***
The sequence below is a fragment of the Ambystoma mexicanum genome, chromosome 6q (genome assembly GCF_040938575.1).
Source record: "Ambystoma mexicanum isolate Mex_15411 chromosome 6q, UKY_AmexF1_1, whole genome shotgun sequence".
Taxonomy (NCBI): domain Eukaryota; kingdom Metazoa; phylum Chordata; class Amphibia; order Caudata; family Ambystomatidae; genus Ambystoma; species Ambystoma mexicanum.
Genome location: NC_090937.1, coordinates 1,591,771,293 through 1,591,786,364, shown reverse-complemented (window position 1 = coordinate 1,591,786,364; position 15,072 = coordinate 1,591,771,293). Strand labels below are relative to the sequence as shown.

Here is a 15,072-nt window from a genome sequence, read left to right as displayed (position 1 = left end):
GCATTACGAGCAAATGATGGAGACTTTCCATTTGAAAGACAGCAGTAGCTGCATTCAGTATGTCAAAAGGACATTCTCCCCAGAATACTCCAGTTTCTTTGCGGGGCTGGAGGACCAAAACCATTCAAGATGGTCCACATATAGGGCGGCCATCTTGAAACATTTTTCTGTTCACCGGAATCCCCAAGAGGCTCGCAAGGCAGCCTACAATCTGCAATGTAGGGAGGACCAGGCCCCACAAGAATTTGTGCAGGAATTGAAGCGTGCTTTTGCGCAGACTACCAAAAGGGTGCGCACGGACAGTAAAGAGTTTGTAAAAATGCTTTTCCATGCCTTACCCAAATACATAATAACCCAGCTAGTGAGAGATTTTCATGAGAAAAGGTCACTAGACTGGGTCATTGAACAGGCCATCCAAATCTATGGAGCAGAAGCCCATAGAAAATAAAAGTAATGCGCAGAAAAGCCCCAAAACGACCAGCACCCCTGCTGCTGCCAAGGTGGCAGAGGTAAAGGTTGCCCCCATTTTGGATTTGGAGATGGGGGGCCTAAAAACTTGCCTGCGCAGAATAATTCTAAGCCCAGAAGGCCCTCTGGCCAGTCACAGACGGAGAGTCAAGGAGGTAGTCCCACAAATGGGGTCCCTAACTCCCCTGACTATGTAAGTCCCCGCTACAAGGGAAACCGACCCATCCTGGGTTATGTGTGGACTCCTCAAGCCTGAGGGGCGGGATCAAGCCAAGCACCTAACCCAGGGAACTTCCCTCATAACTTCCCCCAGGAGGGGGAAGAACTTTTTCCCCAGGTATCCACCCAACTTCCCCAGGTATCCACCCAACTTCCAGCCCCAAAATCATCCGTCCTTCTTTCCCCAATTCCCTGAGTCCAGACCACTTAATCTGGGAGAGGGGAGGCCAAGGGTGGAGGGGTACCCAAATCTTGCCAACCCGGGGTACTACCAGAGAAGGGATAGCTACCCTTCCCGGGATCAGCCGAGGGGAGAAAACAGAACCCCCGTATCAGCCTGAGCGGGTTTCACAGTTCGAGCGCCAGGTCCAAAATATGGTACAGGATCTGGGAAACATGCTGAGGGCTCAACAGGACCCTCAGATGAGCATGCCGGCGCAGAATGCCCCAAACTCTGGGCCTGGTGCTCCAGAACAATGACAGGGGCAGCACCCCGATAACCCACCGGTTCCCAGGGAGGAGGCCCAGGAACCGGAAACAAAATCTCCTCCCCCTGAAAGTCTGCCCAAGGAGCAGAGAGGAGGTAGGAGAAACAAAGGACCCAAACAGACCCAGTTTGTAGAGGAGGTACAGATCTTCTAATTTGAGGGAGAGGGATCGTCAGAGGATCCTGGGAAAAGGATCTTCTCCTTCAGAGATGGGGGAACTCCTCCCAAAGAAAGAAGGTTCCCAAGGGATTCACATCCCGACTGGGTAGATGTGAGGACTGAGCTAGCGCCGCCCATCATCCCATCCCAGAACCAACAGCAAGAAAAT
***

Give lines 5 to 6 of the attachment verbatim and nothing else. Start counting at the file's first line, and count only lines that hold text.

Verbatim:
Here is a 15,072-nt window from a genome sequence, read left to right as displayed (position 1 = left end):
GCATTACGAGCAAATGATGGAGACTTTCCATTTGAAAGACAGCAGTAGCTGCATTCAGTATGTCAAAAGGACATTCTCCCCAGAATACTCCAGTTTCTTTGCGGGGCTGGAGGACCAAAACCATTCAAGATGGTCCACATATAGGGCGGCCATCTTGAAACATTTTTCTGTTCACCGGAATCCCCAAGAGGCTCGCAAGGCAGCCTACAATCTGCAATGTAGGGAGGACCAGGCCCCACAAGAATTTGTGCAGGAATTGAAGCGTGCTTTTGCGCAGACTACCAAAAGGGTGCGCACGGACAGTAAAGAGTTTGTAAAAATGCTTTTCCATGCCTTACCCAAATACATAATAACCCAGCTAGTGAGAGATTTTCATGAGAAAAGGTCACTAGACTGGGTCATTGAACAGGCCATCCAAATCTATGGAGCAGAAGCCCATAGAAAATAAAAGTAATGCGCAGAAAAGCCCCAAAACGACCAGCACCCCTGCTGCTGCCAAGGTGGCAGAGGTAAAGGTTGCCCCCATTTTGGATTTGGAGATGGGGGGCCTAAAAACTTGCCTGCGCAGAATAATTCTAAGCCCAGAAGGCCCTCTGGCCAGTCACAGACGGAGAGTCAAGGAGGTAGTCCCACAAATGGGGTCCCTAACTCCCCTGACTATGTAAGTCCCCGCTACAAGGGAAACCGACCCATCCTGGGTTATGTGTGGACTCCTCAAGCCTGAGGGGCGGGATCAAGCCAAGCACCTAACCCAGGGAACTTCCCTCATAACTTCCCCCAGGAGGGGGAAGAACTTTTTCCCCAGGTATCCACCCAACTTCCCCAGGTATCCACCCAACTTCCAGCCCCAAAATCATCCGTCCTTCTTTCCCCAATTCCCTGAGTCCAGACCACTTAATCTGGGAGAGGGGAGGCCAAGGGTGGAGGGGTACCCAAATCTTGCCAACCCGGGGTACTACCAGAGAAGGGATAGCTACCCTTCCCGGGATCAGCCGAGGGGAGAAAACAGAACCCCCGTATCAGCCTGAGCGGGTTTCACAGTTCGAGCGCCAGGTCCAAAATATGGTACAGGATCTGGGAAACATGCTGAGGGCTCAACAGGACCCTCAGATGAGCATGCCGGCGCAGAATGCCCCAAACTCTGGGCCTGGTGCTCCAGAACAATGACAGGGGCAGCACCCCGATAACCCACCGGTTCCCAGGGAGGAGGCCCAGGAACCGGAAACAAAATCTCCTCCCCCTGAAAGTCTGCCCAAGGAGCAGAGAGGAGGTAGGAGAAACAAAGGACCCAAACAGACCCAGTTTGTAGAGGAGGTACAGATCTTCTAATTTGAGGGAGAGGGATCGTCAGAGGATCCTGGGAAAAGGATCTTCTCCTTCAGAGATGGGGGAACTCCTCCCAAAGAAAGAAGGTTCCCAAGGGATTCACATCCCGACTGGGTAGATGTGAGGACTGAGCTAGCGCCGCCCATCATCCCATCCCAGAACCAACAGCAAGAAAAT